Pearl Harbor Remembered, 70 Years Later
Posted by Jason Hansman on December 7
Today marks the 70th anniversary of the attack on Pearl Harbor. It's a day to remember the more than 2,400 Americans who perished on that early Sunday morning in 1941. It's also a day to remember its survivors and the legacy of the over 16 million Americans — the Greatest Generation — who answered the call to serve in its aftermath.
My grandfather Harold Hansman was one of them.
A young sailor, he was assigned to the USS Selfridge (DD-357) docked at Pearl Harbor on the morning of December 7, 1941. He survived the initial attacks and after Pearl Harbor continued his naval service throughout the Pacific theater. When he came home, he returned with a Purple Heart for shrapnel wounds received when Japanese Kamikazes sank his destroyer, the USS Little (DD-803), off the coast of Okinawa in May 1945.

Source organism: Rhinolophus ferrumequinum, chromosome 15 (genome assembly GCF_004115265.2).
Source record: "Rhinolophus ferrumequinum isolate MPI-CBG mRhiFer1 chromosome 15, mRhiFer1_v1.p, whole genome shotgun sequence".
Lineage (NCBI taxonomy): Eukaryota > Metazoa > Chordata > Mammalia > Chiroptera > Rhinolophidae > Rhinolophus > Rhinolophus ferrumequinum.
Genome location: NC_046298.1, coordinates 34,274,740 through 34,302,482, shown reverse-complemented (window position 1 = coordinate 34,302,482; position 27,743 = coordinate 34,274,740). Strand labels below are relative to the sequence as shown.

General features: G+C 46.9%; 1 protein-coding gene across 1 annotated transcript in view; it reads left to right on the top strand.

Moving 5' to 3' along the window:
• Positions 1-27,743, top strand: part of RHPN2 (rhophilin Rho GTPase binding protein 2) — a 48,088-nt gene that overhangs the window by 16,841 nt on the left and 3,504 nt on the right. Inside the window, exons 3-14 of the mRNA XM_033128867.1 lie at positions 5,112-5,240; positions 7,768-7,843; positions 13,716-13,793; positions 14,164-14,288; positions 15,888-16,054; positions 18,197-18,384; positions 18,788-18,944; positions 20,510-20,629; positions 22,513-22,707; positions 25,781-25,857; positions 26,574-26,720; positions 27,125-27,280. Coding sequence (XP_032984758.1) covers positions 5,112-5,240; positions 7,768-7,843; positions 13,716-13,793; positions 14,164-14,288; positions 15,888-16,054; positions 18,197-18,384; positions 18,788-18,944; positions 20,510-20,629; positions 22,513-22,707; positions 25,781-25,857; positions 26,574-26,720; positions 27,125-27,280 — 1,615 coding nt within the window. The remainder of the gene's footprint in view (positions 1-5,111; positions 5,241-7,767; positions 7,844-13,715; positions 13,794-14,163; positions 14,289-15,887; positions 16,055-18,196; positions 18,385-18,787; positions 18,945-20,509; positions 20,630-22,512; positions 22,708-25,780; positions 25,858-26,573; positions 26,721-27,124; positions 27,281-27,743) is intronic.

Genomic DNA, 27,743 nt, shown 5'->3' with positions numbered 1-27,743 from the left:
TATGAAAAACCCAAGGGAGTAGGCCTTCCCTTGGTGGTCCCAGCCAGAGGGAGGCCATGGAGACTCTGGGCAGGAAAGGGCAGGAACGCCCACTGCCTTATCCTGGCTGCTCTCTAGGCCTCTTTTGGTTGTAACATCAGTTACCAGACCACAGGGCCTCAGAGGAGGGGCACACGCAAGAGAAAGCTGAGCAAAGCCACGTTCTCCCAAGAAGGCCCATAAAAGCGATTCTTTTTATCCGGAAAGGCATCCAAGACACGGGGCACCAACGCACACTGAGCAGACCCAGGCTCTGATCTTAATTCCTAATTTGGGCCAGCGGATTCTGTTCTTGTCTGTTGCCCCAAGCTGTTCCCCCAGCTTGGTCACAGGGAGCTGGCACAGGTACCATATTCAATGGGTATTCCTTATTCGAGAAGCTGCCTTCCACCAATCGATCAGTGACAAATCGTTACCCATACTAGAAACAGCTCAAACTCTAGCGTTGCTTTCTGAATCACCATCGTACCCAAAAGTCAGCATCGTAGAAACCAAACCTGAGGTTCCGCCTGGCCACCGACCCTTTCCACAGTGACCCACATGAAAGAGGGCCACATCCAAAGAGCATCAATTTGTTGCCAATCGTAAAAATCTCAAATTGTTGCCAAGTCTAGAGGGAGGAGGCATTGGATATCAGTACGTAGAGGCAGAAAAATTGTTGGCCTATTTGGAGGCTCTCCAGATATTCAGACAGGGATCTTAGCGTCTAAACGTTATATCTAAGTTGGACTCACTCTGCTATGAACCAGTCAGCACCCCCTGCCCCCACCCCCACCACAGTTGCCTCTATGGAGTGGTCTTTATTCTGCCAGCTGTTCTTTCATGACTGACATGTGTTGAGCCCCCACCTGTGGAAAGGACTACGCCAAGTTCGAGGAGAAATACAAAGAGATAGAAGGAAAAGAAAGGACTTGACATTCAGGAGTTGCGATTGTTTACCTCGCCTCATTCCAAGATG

I never got a chance to talk to my grandfather veteran to veteran. He passed away when I was 16. I was still too young then to truly appreciate his service to our country. And I never asked him the questions I wish I now could as a veteran of these recent wars.
But looking around me at my own band of brothers and sisters, I know this truth: as my grandfather's generation passes on, it's critical we stop and commit their history and sacrifice to memory. We need to read their journeys in their books, letters and photographs. We need to watch their stories on film. And, for those of us who can, we need to absorb firsthand the accounts of that era from its last living warriors.
As Iraq draws down this month, in many ways I feel like I'm walking in stride with my grandfather today - lucky enough to be able to see my war's end just as he did in 1945. After ten years, I'm ready to look forward. Most of all, I'm eternally grateful that his generation has left mine — a New Greatest Generation — with such an incredible legacy and example to live up to.
May we never forget.
Jason Hansman is IAVA’s Acting Membership Director and responsible for maintaining and growing Community of Veterans, the first and largest social network exclusively for Iraq and Afghanistan veterans. A native of Seattle Washington, he deployed to Iraq from 2004-05 with the Army Reserves as a Civil Affairs Sergeant.
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